Category: topSource:  pcmagRelated NewsJun 13th, 2024

Giant deep-sea vent tubeworm symbionts use two carbon fixation pathways to grow at record speeds

In the deep-sea environment of the East Pacific Rise, where sunlight does not penetrate and the surroundings are known for their extreme temperatures, skull-crushing pressures, and toxic compounds, lives Riftia pachyptila, a giant hydrothermal vent t.....»»

Category: topSource:  physorgRelated NewsJun 13th, 2024

A first look inside radium"s solid-state chemistry

For the first time in history, scientists have measured radium's bonding interactions with oxygen atoms in an organic molecule. Scientists have not measured this bonding before because radium-226 is available only in small amounts and it is highly ra.....»»

Category: topSource:  physorgRelated NewsJun 13th, 2024

Discovery of microfossil in China from the 518-million-year-old Qingjiang biota sheds light on adaptive evolution

Microbial sulfate reduction dating back to the Paleoarchean plays a crucial role in driving global carbon and sulfur cycles in ancient and modern Earth. Over 150 species of sulfate reducers from bacterial and archaeal phyla have been identified acros.....»»

Category: topSource:  physorgRelated NewsJun 13th, 2024

Silicon carbide/carbon microspheres maintain performance in harsh environments

With the rapid development of electronic information technology, electromagnetic wave absorption materials play a crucial role in military applications such as electromagnetic protection and stealth devices, as well as in the defense industry......»»

Category: topSource:  physorgRelated NewsJun 13th, 2024

Study finds human-caused nitrous oxide emissions grew 40% from 1980–2020, greatly accelerating climate change

Emissions of nitrous oxide—a greenhouse gas more potent than carbon dioxide or methane—continued unabated between 1980 and 2020, a year when more than 10-million metric tons were released into the atmosphere primarily through farming practices, a.....»»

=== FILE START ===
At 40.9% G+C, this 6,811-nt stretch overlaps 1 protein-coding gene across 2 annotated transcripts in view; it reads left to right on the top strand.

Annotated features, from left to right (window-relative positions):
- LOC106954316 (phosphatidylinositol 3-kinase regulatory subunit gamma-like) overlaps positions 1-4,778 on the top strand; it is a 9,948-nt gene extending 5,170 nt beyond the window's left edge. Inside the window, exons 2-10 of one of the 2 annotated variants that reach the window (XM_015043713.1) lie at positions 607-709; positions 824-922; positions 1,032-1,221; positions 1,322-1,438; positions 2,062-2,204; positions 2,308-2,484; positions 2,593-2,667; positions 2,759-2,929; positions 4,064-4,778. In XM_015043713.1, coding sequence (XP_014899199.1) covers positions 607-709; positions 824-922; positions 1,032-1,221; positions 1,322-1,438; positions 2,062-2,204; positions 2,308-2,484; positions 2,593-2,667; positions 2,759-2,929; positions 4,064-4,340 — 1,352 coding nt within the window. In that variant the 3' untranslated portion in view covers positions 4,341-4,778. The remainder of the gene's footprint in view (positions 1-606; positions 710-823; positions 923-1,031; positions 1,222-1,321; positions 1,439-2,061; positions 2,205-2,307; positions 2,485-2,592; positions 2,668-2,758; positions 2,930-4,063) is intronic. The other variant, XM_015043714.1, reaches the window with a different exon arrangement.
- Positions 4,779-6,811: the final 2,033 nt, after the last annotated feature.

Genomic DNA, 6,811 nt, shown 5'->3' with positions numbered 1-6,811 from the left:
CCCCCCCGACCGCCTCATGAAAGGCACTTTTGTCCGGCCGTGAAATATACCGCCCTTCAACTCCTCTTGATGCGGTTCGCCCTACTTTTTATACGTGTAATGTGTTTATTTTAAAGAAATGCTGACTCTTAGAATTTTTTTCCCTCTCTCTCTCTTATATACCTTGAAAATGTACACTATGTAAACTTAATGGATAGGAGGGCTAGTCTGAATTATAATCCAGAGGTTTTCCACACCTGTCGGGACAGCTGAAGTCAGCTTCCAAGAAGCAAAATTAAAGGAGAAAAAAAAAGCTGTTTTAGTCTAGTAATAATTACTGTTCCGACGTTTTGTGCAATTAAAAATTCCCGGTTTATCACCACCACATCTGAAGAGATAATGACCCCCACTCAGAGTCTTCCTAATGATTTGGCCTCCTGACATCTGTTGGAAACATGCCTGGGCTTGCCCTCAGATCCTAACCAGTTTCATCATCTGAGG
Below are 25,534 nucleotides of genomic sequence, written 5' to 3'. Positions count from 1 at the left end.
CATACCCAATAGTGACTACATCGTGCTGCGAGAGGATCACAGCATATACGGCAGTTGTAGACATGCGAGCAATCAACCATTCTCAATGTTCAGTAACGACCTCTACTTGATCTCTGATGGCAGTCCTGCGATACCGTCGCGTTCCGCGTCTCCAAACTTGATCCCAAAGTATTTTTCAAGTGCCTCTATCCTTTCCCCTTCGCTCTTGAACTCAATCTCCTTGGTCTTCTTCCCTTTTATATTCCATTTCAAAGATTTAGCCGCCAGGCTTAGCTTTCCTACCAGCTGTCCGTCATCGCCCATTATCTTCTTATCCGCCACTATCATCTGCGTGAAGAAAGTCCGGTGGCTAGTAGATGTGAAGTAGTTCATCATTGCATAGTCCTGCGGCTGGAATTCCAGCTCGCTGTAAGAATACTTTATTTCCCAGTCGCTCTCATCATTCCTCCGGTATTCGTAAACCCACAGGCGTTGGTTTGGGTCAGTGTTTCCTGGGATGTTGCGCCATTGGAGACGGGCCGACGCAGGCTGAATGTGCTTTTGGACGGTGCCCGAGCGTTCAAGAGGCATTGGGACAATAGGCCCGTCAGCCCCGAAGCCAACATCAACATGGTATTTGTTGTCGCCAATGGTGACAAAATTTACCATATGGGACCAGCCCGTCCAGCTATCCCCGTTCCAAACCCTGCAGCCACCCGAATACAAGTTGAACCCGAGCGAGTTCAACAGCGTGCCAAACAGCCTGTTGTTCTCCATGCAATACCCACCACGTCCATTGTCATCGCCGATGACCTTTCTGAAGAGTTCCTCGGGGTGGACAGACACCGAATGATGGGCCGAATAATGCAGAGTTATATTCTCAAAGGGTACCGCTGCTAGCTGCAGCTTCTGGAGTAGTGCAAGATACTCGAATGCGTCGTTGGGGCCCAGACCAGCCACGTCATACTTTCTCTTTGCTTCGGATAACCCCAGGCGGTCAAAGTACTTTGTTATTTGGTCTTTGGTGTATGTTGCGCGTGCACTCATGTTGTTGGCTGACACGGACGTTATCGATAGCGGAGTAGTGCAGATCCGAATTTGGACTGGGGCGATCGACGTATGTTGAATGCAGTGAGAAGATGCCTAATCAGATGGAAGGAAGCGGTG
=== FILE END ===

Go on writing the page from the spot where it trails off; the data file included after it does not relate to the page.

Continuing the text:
Category: topSource:  physorgRelated NewsJun 11th, 2024

Humanitarian organizations showed flexibility and grit during COVID supply chain disruptions, study finds

When the COVID-19 pandemic hit, it sent shock waves across global supply chains. But manufacturers and other businesses weren't the only ones hit hard: local and international aid organizations, tasked with providing humanitarian assistance during ti.....»»

Category: topSource:  physorgRelated NewsJun 11th, 2024

Scientists engineer yellow-seeded camelina with high oil output

Efforts to achieve net-zero carbon emissions from transportation fuels are increasing demand for oil produced by nonfood crops. These plants use sunlight to power the conversion of atmospheric carbon dioxide into oil, which accumulates in seeds. Crop.....»»

Category: topSource:  marketingvoxRelated NewsJun 11th, 2024

Unlocking the future of sustainable mining through carbon sequestration

As the world transitions to greener sources of energy, demand for the metals used in these new technologies is increasing. But how do you grow the mining industry while still holding the line on carbon emissions?.....»»

Category: topSource:  marketingvoxRelated NewsJun 11th, 2024

Enhancing energy conversion: Pt-Co@NCS catalyst demonstrates synergy for enhanced alkaline hydrogen evolution

A study published in the journal Materials Futures introduces the Pt-Co@NCS catalyst, showcasing a remarkable synergy between Pt nanoparticles and Co single atoms on a nitrogen-doped carbon scaffold. This innovative design overcomes the hurdle of slo.....»»

Category: topSource:  marketingvoxRelated NewsJun 11th, 2024

The earbuds version of the Sony XM5 headphones are on sale today

Experience the pinnacle of wire-free Sony sound with the WF-1000XM5s, now on sale for $250 at Best Buy! Buy now before the deal ends......»»

Category: topSource:  digitaltrendsRelated NewsJun 11th, 2024